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MLB labor dispute: With less than a month until spring training, players and owners gear up for Monday meeting

MLBPA chief Tony Clark and commissioner Rob Manfred are presiding over an eventful labor situation.AP

Representatives from the players union and Major League Baseball’s owners will meet face to face in New York City next Monday, their first in-person meeting since Dec. 1 and just their second meeting since the owners locked out the players on Dec. 2.

One ominous backdrop to the meeting is a rapidly advancing calendar, one which is making an on-time start to spring training look implausible and an on-time start to the regular season in some doubt.

Last Thursday owners made proposals in areas players consider peripheral to more fundamental changes they are seeking.

That the owners did not address those concerns left the players more underwhelmed by the meeting than the actual proposals themselves. Since Thursday, the union has been studying those proposals, which dealt with salary arbitration and draft alterations, to determine if and how much they will make a dent in areas of concern the union has with competitive integrity and salary redistribution to younger players.

A response from the union to what was proposed and, just as likely, to what was not proposed can be expected to take place in the Manhattan conference room.

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The last time the sides met was in Dallas on Dec. 1, when it took a little more than seven minutes for the owners to reiterate that they would not make any changes to revenue sharing (the players want to reduce it by $100 million), would not expand the pool of Super Two arbitration players or reduce the time it takes to reach free agency (the players want to reduce it from six to five years) and for the players to reiterate they should talk when those issues were ready to be addressed.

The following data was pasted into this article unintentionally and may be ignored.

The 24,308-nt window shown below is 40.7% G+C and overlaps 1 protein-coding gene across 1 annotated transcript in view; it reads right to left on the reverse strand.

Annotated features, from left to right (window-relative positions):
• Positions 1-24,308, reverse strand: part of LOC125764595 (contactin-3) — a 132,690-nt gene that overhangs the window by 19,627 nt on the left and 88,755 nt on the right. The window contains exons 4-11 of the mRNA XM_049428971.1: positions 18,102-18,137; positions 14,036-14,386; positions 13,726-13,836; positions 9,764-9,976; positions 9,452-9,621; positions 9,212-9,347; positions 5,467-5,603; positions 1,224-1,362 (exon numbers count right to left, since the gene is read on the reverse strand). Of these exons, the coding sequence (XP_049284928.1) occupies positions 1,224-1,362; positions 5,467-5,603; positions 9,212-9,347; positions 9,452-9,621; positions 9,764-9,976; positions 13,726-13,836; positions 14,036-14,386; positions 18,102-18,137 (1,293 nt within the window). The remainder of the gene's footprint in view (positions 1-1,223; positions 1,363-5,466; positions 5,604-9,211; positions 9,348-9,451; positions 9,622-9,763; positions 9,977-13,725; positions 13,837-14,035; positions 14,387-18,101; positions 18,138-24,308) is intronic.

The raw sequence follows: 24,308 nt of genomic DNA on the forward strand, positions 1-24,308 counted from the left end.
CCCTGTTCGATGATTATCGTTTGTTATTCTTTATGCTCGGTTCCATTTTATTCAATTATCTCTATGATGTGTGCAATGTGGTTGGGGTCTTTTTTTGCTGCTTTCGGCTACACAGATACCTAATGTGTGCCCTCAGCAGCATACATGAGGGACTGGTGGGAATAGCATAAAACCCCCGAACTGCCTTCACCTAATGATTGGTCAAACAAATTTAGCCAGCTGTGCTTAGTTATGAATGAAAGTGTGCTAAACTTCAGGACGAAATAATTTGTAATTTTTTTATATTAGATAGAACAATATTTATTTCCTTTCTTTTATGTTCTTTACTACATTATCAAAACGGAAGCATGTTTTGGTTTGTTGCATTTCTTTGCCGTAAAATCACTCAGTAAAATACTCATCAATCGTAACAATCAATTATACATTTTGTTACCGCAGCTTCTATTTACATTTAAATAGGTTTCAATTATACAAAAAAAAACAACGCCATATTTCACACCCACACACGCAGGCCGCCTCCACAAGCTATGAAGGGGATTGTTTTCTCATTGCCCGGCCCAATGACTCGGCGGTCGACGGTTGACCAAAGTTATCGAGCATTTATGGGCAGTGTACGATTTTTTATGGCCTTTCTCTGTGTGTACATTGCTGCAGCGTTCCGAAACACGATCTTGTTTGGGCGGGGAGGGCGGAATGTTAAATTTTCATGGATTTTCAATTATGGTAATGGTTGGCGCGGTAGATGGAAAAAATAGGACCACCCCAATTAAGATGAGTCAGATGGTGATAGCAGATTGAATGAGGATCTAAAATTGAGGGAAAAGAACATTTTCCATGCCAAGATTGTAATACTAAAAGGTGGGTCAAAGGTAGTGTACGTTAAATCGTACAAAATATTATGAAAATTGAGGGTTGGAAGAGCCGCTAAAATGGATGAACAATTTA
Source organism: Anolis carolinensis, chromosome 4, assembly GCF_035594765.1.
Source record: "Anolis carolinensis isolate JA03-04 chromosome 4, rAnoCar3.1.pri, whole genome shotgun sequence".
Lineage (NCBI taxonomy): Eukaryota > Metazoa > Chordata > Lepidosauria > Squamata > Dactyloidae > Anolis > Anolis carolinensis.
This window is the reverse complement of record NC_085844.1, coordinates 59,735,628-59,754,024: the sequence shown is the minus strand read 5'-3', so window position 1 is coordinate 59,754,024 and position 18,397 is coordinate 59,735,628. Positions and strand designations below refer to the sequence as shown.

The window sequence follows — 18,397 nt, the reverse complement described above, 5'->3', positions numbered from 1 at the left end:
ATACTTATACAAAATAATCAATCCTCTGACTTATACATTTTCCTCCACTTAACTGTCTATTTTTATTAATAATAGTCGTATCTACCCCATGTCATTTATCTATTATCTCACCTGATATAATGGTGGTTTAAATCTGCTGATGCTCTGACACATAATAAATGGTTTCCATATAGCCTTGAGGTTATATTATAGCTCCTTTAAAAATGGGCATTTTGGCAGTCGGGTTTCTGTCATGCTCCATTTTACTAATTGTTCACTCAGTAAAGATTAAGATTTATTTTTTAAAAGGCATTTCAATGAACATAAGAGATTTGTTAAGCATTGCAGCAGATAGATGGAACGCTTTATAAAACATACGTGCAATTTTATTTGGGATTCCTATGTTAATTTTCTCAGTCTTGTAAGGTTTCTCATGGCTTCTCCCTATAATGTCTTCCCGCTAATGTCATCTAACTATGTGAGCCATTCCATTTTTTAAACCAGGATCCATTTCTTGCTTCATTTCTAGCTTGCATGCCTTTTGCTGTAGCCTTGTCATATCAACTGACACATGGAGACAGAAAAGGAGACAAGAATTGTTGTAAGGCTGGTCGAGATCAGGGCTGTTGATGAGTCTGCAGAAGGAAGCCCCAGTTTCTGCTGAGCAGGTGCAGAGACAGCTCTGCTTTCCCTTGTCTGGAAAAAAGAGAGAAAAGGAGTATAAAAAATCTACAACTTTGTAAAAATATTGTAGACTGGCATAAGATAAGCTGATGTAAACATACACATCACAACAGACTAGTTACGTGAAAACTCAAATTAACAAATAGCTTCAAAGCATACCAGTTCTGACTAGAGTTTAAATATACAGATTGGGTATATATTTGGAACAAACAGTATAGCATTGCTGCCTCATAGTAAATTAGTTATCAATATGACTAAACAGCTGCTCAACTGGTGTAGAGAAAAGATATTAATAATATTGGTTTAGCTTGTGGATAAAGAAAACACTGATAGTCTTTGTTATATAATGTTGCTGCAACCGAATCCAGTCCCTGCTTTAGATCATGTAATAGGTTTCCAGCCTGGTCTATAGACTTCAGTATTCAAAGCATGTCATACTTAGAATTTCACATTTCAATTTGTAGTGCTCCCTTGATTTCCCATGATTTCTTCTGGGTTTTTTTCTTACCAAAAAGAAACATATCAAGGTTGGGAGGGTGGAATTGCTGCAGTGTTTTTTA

Camps are scheduled to open in mid-February, but given the existing gap in positions, an optimist for bridging those gaps by early February has yet to be heard from.

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In order for the regular season to begin on time on March 31, a rough guideline for the minimum amount of time needed for pitchers to be stretched out and players to be tuned up in an abbreviated spring training is about four weeks.

With at least a week needed for visas to be applied for, for the bulk of the remaining free agents to be signed and for COVID-19 protocols to be passed, a deal would have to be reached before the final week of February in order to play ball on time.


Michael Silverman can be reached at michael.silverman@globe.com. Follow him on Twitter: @MikeSilvermanBB.